Injustice: Gods Among Us is a silly name for a game focused on one of the most disastrous “What Ifs” in DC Comics: What would happen if Superman lost his mind? The answer is create a menacing one-world government fueled by his descent into madness. Built in a similar style to NetherRealm Studio’s successful Mortal Kombat games, Injustice scales down the gratuitous violence just a tad and replaces it with sheer superhuman spectacle.
I’m the biggest fan of Mortal Kombat vs. DC Universe, but Injustice redeems itself with a touching and well-executed story mode that makes you feel like you’re doing more than playing one arena fight after another. Most of all, NetherRealm manages to make the audience care about Superman — a feat rarely achieved thanks to the character’s seemingly impervious moral code.
Good, dynamic Superman stories are possible. Legendary comic book writer Alan Moore proved that in For the Man Who Has Everything, a story arc in which Mongul (the ruler of the weapon-planet Warworld) imprisons the Man of Steel in his mind, and the only means of escape is to destroy what he cherishes most. Injustice takes that sentiment and makes it a thousand times worse, and sprinkles in a touch of interdimensional travel.
What you’ll like
Over-the-top but totally accessible combat
Characters in Injustice build individual fighting styles off of the same basic set of controls. One quick combo for Superman has the same controls as a similar attack for Batman, but only the speed of the strike differs. Heroes (and villains) that use special powers, like Green Lantern and his ring, also have switchable fighting stances. Injustice introduces these mechanics with Batman and Superman. Once you master those two, you can control anyone. The real difference between “tech” and “super-powered” characters is just how fast they are.
Where the combat really shines is Injustice’s clever take on the classic Mortal Kombat fatality. Rather than splattering ridiculous amounts of blood everywhere, these special supermoves highlight the excesses of a character’s power. When you use Hawk Girl’s special attack, she grabs her opponent by the collar and hurls them into the sky, where she repeatedly beats them with her mace before hurling back toward the ground. You get a light amount of blood splatter from this, but you’re more overwhelmed by the sheer spectacle than by the gore. She didn’t have to repeatedly bash your face in while falling through the air, but it sure looked cool.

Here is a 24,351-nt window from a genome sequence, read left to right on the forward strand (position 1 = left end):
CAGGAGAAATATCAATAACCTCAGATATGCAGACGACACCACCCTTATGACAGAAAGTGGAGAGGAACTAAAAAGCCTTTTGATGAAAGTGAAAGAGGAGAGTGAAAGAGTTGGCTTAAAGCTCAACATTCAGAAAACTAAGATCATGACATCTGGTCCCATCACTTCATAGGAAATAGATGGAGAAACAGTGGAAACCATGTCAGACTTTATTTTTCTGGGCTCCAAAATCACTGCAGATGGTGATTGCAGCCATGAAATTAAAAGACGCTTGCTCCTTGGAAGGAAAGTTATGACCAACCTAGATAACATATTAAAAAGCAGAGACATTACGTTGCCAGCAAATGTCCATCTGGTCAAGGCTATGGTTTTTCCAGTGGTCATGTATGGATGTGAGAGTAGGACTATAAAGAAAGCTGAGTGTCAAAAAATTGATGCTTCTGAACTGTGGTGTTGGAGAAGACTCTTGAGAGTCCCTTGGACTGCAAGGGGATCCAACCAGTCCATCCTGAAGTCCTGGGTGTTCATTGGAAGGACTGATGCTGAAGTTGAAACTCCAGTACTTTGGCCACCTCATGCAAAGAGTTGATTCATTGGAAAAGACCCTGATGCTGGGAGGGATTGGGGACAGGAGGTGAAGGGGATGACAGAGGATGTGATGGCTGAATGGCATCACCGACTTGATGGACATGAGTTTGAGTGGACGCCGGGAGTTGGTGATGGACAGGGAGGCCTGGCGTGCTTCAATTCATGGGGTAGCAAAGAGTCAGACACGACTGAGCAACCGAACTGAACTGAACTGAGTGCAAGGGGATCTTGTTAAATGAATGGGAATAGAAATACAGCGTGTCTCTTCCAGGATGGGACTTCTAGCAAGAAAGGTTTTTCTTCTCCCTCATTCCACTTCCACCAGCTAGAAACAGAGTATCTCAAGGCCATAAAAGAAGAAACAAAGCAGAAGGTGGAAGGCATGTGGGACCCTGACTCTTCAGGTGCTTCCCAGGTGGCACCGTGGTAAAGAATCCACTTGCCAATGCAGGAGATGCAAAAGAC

The best thing about Injustice’s design is that it works well with a normal controller. A lot of fighting games feel stunted when you use a standard directional pad or analog stick instead of a fighting stick, but Injustice keeps up. I’m sure I would have had an easier time besting the A.I. if I were using a stick, though.
Intriguing story mode
I love Injustice’s story. It’s rare that I find myself caring about Superman. He’s too good, too shiny, and that generally leads to flat stories about triumphing over evil. But when his stories truly captivate me, Superman is struggling with himself to do the right thing for mankind. Without giving too much away, this tale utilizes many of the same elements found in Greek mythology, primarily Hercules’ stories. Hercules and Superman are very similar – both are powerful figures but are often blinded by their naïve hope that the world isn’t full of corruption.
Injustice preys on Superman’s worst fear: that he is unknowingly used as a weapon. This has direct ties to a Hercules myth where he commits terrible acts of violence thanks to Hera’s manipulation. In Injustice, the Joker assumes the role of Hera as he pushes Superman beyond his breaking point.
Mostly, I really like being able to draw mythical connections in popular culture.
Smashing through walls and throwing missiles
One of the most iconic things about superheroes is how most of them use their environment to do the fighting. Throwing cars and crashing through buildings is an everyday occurrence in most comics, and brought to life in the interactive stages in Injustice. Each arena has two segments that fighters can bash through. If you’re unlucky enough to get thrown from one part of the stage to the other, you’ll see your character crash through walls, planes, and giant fans as they tumble to the next area.
Beyond throwing people around, each stage also has usable items like discarded missiles and cars. Correctly timing your attack near one of these objects will cause your character to pick up or smash someone into them with all their might. My particular favorite moment was repeatedly smacking the Flash with missles as he tried to throw me.